Michele Oka Doner (American, b. 1945) and Nancy Gonzalez (Colombian, b. 1953). “Gleaner” Bag, 2006. Sterling silver and dark bronze crocodile skin. The Metropolitan Museum of Art, New York, Gift of Nancy Gonzalez, 2007 (2007.377.2).
Nancy Gonzalez, whose handbag designs are characterized by the unusual manipulation of exotic skins, collaborated in this example with Michele Oka Doner, a sculptor known primarily for such large-scale projects as her bronze and terrazzo floor installation at the Miami Airport. Gonzalez created the body of the bag with narrow bands of bronzed crocodile, while the handle by Doner appears to be a piece of decayed wood, perhaps driftwood, cast in sterling silver. Both the designer and the artist have re-imagined nature as a higher perfection. As if touched by Midas, the reptile skin and the gnarled branch, while still recognizable, have been gilded into an alternative, fixed, but more enduring beauty. The Costume Institute has an example of an earlier collaboration by Doner. The design, a simple linen dress constructed of one rectangle by Ronaldus Shamask, is balanced on the body by Doner’s silver necklace of atavistic and cosmic symbols. In both the dress and this bag, the scupltor’s work is an aesthetic, as well as a functional, intervention.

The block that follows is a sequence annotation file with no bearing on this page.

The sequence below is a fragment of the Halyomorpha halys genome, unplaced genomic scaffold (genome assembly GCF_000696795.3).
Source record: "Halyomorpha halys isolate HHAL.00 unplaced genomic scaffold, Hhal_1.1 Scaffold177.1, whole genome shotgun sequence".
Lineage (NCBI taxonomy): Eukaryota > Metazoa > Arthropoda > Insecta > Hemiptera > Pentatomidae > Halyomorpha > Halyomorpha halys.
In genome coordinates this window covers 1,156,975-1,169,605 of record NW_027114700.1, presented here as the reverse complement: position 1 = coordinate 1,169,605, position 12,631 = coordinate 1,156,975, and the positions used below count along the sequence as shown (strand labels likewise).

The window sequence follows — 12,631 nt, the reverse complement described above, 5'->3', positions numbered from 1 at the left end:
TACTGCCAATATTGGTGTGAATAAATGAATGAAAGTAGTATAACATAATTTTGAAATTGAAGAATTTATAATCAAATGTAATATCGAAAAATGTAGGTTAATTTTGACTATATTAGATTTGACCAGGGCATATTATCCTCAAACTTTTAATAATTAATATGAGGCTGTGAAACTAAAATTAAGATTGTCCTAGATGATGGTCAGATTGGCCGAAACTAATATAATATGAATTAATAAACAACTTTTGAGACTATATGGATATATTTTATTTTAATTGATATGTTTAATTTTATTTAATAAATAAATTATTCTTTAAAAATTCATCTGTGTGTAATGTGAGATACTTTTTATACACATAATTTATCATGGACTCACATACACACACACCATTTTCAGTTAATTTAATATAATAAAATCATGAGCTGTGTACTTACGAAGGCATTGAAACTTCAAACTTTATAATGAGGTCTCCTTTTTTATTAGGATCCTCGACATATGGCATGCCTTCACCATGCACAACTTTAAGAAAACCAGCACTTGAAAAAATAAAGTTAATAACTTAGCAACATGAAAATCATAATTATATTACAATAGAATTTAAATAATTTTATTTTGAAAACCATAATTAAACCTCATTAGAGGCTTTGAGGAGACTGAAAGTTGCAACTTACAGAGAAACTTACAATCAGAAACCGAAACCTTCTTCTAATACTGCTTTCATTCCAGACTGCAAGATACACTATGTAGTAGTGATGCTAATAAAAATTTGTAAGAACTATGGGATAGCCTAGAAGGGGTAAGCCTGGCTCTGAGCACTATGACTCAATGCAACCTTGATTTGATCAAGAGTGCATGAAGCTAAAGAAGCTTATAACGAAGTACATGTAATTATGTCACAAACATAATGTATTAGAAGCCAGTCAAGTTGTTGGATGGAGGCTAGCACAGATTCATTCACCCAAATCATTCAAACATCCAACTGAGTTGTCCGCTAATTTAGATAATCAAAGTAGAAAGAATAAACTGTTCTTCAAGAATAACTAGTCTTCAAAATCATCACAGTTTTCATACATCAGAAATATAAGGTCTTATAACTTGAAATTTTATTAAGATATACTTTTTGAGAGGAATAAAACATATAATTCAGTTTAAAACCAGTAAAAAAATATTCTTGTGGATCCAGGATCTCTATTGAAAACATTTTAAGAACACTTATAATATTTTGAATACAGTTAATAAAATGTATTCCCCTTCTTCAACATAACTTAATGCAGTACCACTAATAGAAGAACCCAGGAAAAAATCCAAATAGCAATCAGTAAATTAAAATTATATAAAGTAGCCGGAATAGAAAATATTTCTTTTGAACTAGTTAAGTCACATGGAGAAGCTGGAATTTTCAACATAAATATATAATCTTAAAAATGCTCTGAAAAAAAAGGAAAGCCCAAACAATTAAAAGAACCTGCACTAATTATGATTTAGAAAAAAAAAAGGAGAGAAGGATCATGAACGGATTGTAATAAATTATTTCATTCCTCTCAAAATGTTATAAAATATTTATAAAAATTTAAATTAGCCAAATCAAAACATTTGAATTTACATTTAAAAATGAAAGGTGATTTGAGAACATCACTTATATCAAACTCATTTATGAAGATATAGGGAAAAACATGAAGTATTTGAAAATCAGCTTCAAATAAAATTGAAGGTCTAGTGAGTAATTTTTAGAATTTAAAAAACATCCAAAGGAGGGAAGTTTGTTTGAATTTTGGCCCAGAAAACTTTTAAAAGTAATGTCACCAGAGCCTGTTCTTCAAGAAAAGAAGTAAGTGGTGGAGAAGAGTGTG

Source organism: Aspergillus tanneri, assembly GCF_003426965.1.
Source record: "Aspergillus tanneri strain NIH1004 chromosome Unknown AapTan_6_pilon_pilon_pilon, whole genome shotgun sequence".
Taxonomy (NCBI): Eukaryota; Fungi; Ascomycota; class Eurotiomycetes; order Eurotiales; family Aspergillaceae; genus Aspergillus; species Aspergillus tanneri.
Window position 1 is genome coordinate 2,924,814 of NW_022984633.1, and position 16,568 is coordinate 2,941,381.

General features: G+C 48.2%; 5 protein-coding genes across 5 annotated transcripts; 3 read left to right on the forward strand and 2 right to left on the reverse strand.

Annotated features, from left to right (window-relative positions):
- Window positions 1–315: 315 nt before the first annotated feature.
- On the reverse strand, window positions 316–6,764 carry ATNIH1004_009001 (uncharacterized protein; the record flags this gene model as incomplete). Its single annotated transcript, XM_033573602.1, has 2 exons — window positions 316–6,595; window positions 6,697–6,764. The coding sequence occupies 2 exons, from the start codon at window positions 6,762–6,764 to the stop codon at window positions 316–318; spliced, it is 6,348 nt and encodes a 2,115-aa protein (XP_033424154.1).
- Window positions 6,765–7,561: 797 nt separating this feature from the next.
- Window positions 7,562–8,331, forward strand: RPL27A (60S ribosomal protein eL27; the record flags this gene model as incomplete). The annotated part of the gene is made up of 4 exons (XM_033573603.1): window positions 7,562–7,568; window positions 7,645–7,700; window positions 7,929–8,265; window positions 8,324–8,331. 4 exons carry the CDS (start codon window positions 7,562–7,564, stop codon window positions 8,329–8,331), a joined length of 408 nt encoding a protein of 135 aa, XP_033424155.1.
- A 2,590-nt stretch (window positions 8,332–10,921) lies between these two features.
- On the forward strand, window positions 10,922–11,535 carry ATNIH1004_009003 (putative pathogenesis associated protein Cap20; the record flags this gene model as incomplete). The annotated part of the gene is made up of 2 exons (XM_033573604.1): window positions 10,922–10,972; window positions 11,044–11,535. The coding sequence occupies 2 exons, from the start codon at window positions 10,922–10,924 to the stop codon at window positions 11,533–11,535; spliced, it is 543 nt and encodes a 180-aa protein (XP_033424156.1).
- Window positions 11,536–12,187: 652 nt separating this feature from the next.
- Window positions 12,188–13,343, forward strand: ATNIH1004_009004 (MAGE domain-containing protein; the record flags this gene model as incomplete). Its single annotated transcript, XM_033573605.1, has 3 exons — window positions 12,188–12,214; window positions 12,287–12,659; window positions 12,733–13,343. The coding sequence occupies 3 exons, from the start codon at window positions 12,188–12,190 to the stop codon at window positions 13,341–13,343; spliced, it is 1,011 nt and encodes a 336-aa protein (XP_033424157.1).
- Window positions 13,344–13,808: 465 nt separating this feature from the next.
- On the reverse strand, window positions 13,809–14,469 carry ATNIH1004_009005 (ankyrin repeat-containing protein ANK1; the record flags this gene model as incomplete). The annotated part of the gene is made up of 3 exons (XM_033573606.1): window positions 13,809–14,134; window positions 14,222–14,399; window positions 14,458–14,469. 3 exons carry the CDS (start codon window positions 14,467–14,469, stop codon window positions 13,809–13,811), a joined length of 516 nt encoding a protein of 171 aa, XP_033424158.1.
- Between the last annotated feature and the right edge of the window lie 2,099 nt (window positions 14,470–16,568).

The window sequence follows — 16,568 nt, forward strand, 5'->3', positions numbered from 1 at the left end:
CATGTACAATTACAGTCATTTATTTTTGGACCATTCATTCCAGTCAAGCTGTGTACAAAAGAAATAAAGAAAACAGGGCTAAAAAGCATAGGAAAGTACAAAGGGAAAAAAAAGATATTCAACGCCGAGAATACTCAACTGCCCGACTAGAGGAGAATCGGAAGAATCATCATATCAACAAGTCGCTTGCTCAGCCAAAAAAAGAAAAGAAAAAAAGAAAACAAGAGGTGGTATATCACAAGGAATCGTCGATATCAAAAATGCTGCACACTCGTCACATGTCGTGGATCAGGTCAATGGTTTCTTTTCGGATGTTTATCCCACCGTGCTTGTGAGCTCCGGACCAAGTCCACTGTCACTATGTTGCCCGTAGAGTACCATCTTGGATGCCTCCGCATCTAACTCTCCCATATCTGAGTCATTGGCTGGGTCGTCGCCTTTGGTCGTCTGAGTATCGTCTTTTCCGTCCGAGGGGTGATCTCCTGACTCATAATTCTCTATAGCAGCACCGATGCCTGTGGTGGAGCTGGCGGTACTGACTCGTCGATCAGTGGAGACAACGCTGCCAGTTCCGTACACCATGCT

“I think the ‘Gleaner’ Bag was used by Eve to gather and transport her leaves, nuts, and seeds as she roamed throughout the Garden of Eden. Notice the silver handle is cast from a piece of wood worn from frequent use. Eve chose this branch because its curve allowed the hand access, and the width was a comfortable diameter for maintaining her grasp. The sac itself is a generous container, organic in shape rather than geometric. There were no right angles in Eden.”
—Michele Oka Doner